Lansing, MI – Many of Michigan's union leaders are meeting Friday to try and unite the divided labor coalition behind a single candidate for governor. It will be a tough job.
Lansing Mayor Virg Bernero won the hearts of many auto workers last year with his spirited defense of their industry and compensation on national TV...including this appearance on Fox News.
"What are we going to produce in this country if we allow the auto industry to go by the wayside like every other industry that we've shipped overseas!" (Host) If I could just get a question I here ."
It's widely believed Bernero has locked up the endorsement of the United Auto Workers union and that was enough to scare off at least one prospective rival for the Democratic nomination for governor.
But there are other unions.
Bernero has problems with construction workers because he opposed paying the prevailing union wage on some building projects in Lansing. Many government employees planted "Anyone But Virg" signs in their yards during the last mayoral election because of his fights with city unions.
Bernero says that just goes with the job.
"I'm not saying it's all been peaches and cream," Bernero says. "Any mayor of any city, you're not going to agree 100 percent the union or with any of your employees. So there have been disagreements. I consider those to be family fights that we've had."
State House Speaker Andy Dillon just spoke to a meeting of key Teamsters who will help choose the union's preferred candidate. Dillon hopes he's on a roll. He just won the backing of the Michigan Building and Construction Trades Council. The union likes Dillon desire to build new coal plants, which means construction jobs.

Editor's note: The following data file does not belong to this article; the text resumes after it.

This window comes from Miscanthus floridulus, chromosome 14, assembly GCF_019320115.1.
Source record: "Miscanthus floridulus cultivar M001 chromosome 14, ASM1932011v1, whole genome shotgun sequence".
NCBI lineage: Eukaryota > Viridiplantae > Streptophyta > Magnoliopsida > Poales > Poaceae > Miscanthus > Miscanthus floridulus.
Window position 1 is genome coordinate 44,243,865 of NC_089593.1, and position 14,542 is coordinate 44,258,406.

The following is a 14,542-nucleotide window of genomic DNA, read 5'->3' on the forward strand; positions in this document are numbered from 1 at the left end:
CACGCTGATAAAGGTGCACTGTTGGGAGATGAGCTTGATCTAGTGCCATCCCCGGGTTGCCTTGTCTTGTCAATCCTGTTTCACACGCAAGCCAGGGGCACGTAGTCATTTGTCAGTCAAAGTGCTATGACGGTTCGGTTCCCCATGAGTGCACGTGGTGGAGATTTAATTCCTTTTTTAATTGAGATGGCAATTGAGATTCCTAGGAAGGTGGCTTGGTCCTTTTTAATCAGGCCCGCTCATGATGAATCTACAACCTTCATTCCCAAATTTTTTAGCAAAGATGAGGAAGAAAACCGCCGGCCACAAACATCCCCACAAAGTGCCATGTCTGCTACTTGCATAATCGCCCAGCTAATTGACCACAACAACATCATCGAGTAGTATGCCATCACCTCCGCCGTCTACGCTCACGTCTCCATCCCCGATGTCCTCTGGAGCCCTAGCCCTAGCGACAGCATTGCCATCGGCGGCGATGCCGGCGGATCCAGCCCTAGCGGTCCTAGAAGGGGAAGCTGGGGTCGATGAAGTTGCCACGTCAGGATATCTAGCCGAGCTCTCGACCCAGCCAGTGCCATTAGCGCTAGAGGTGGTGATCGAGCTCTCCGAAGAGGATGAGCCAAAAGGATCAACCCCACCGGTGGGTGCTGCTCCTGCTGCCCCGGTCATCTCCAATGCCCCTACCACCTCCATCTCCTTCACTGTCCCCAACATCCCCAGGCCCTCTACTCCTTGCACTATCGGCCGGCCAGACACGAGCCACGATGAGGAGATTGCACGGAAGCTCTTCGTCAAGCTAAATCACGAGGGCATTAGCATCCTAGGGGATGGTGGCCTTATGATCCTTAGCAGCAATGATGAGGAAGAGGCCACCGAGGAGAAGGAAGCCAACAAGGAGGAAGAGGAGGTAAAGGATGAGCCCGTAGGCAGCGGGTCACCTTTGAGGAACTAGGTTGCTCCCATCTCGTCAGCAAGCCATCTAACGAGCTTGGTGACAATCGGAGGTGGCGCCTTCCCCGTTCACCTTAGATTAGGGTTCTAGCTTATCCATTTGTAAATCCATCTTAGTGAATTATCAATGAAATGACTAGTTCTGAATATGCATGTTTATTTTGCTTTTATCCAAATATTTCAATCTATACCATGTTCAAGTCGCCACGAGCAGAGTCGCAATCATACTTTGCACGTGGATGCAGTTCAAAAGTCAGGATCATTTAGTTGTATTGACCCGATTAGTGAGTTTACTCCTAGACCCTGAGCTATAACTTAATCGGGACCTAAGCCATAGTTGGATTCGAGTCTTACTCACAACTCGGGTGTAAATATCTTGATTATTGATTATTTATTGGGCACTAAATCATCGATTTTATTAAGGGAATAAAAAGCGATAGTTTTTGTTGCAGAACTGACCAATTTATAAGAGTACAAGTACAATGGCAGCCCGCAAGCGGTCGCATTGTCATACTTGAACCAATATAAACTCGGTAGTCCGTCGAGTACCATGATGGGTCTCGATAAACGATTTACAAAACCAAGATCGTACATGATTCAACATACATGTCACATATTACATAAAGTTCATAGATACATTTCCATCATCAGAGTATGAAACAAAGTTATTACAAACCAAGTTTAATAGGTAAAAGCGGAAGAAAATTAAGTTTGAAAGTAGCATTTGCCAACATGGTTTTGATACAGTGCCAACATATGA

But Dillon has some problems with teachers and other public employees. They believe his plan to pool public employees under one statewide health benefits plan will cost them more money, or reduce their coverage.
But Dillon has a record of voting with labor 90 percent of the time, and says those fears are misplaced.
"The main reason I came to Lansing was because I was concerned about the erosion of the middle class and the loss of manufacturing jobs and it's my Number One priority," Dillon says. "All these people want is to go back to work and I bring a mixture of private sector plus five years of experience in Lansing and I think I've got the combination of ingredients we need to reverse the state's economy."
But many union members aren't convinced. There are also other elements of the traditional Democratic alliance that don't like Dillon because of his record on the environment and his opposition to abortion. Some union leaders say they don't want a splintered labor coalition to result in a Dillon primary victory in August.
And state Representative Alma Wheeler Smith says that should make her labor's top choice. Smith also visited with the Teamsters and called attention to her 100 percent record of voting with labor. Smith says of all the Democrats running, she would be the unions' most reliable ally.
"I know their issues and I know how to make the public sector in Michigan to function to get jobs in the state of Michigan and to make sure those jobs are prevailing wage jobs," says Smith. "I'm not seeing Michigan enter a race to the bottom in terms of the salaries we earn."
The Michigan AFL-CIO, which did not return phone calls for this story, is trying to get all the unions on the same side. But Bill Black of the Teamsters say it's more important for labor to unite behind a candidate after the August primaries.
"I think as long as they come together in the general election, I think that's key," says Black.
But the Teamsters are noted for sometimes breaking away from the Democratic coalition. And that is a possibility this year. At least two Republicans, businessman Rick Snyder and Congressman Pete Hoekstra are angling for the Teamsters endorsement.